Castration as deterrent barbaric

No one would disagree with the Supreme Court’s observation that rape of and sexual assaults on infants and children below 10 years are a result of mental perversion. The court has suggested to Parliament to enact a separate law providing for harsher punishment for such offences. It also wants a separate definition of “child” in the context of the offence of rape. Courts are increasingly making suggestions concerning legislation to Parliament. This is not a good trend. The court has done well to state that it is not for it to direct Parliament to legislate on a particular issue in a particular way. But it has given its mind away by stating that it wants harsher punish-ment for child rapes. However, it is for Parliament to decide what laws it should frame. It is not appropriate for courts, which later may have to examine these
laws, to dictate what the law should be.

The issue came up before the court in a petition seeking chemical castration as an additional punishment for child rapists. There has been discussion of such punishment in the past few years. The J S Verma Committee which reviewed the laws relating to sexual crimes had categorically rejected the proposal for chemical castration, as it felt that it amounted to a violation of human rights. Such a punishment is retrograde and uncivilised. Sexual offences result not from high libido and a strong sexual urge but from the urge for power and domination. Castration does not address this problem at all and so is not a solution. In most countries where castration is prescribed for convicted offenders it is voluntary and administered on demand from the convicts. What is sought in India is mandatory castration as a punishment. This has arisen from moral and emotional outrage, which is very valid and justified, but cannot be the basis for law.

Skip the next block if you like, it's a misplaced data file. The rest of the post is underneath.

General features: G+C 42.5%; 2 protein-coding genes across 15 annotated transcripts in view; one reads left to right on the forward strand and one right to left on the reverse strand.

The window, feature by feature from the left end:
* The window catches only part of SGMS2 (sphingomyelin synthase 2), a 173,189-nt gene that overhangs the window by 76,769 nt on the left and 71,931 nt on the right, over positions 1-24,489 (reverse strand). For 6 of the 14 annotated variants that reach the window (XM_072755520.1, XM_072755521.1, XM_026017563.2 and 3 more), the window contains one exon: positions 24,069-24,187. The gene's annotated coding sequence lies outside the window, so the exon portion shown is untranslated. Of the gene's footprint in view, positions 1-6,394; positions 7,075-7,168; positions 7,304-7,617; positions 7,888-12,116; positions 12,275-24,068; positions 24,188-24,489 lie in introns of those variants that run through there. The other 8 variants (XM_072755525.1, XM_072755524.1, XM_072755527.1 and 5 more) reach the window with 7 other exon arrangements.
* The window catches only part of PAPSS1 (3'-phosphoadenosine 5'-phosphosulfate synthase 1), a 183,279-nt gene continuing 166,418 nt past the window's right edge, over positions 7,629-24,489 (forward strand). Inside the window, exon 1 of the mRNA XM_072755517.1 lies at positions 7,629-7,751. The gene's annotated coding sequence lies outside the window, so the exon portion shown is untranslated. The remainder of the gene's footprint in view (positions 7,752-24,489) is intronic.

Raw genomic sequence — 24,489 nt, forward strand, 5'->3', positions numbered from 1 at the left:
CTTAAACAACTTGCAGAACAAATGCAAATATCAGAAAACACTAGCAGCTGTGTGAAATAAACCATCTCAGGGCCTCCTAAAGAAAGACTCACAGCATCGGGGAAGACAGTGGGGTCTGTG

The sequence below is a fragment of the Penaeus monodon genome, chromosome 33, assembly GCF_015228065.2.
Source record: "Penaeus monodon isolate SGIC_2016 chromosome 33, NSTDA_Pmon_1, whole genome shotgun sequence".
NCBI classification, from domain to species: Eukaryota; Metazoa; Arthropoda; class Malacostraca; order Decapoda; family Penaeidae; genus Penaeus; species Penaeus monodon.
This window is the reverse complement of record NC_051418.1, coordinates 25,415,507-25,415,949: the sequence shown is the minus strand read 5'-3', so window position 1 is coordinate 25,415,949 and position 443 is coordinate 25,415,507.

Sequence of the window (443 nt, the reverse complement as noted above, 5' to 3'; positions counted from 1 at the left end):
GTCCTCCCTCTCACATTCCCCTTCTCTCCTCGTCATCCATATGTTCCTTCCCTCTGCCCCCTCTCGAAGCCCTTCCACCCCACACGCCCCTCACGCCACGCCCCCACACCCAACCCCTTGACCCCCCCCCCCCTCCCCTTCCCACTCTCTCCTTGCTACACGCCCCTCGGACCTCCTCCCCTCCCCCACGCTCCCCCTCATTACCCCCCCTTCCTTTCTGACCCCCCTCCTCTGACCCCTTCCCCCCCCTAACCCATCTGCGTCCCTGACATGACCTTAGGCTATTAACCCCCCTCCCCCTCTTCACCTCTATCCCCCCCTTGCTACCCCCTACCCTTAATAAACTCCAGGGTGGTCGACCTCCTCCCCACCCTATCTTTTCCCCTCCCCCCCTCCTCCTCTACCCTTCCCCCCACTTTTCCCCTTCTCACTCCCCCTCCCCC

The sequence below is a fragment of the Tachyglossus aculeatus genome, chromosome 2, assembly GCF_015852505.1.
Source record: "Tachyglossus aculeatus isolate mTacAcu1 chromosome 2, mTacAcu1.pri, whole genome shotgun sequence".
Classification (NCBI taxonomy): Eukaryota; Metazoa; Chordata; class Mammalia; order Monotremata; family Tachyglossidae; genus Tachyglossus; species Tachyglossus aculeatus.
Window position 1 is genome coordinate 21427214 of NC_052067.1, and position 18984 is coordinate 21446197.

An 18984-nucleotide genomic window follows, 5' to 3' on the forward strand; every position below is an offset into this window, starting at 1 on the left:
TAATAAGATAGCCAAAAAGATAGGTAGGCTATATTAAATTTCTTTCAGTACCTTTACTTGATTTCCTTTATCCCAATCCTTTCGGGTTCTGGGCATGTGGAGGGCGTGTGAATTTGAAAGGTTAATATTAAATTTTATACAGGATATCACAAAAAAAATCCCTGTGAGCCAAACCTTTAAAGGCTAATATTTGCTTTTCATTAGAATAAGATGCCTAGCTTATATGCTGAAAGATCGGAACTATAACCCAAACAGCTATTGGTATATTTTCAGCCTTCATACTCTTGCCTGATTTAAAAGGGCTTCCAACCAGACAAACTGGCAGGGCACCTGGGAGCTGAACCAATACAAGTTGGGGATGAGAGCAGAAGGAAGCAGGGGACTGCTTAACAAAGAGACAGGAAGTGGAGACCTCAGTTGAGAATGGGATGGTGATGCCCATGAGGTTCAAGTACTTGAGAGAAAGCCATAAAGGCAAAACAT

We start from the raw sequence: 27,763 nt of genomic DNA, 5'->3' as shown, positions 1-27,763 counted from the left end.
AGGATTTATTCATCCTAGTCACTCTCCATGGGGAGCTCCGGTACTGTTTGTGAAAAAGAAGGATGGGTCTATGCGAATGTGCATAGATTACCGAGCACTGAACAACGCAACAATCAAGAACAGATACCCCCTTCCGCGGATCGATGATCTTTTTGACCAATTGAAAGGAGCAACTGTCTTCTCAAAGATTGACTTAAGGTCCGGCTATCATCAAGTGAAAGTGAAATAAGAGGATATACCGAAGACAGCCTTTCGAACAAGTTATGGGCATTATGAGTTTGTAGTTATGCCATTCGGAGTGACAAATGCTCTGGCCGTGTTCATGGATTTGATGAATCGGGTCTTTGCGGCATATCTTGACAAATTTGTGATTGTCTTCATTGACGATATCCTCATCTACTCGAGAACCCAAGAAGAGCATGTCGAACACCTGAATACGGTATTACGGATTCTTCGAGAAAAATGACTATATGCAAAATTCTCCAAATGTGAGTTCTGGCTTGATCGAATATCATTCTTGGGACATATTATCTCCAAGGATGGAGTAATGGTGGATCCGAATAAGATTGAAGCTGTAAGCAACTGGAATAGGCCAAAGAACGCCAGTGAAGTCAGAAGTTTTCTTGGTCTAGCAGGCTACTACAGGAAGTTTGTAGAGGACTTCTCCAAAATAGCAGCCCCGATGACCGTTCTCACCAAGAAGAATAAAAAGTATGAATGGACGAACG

More stringent penalties cannot be a deterrent against crimes. It is the certainty of punishment and not its severity that can deter criminals. This has been proved by the increasing incidence of crimes for which penalties have been made more and more harsh. The system has been found to be incapable of handing out the punishment as prescribed now to those involved in crimes. The conviction rate in cases of sexual abuse of children is a dismal 1 per cent. An increase in the severity of punishment cannot change the situation, especially when the stricter punishment does not address the basic reasons for the crime. Effective implementation of existing laws through better prosecution and judicial action is a better option.
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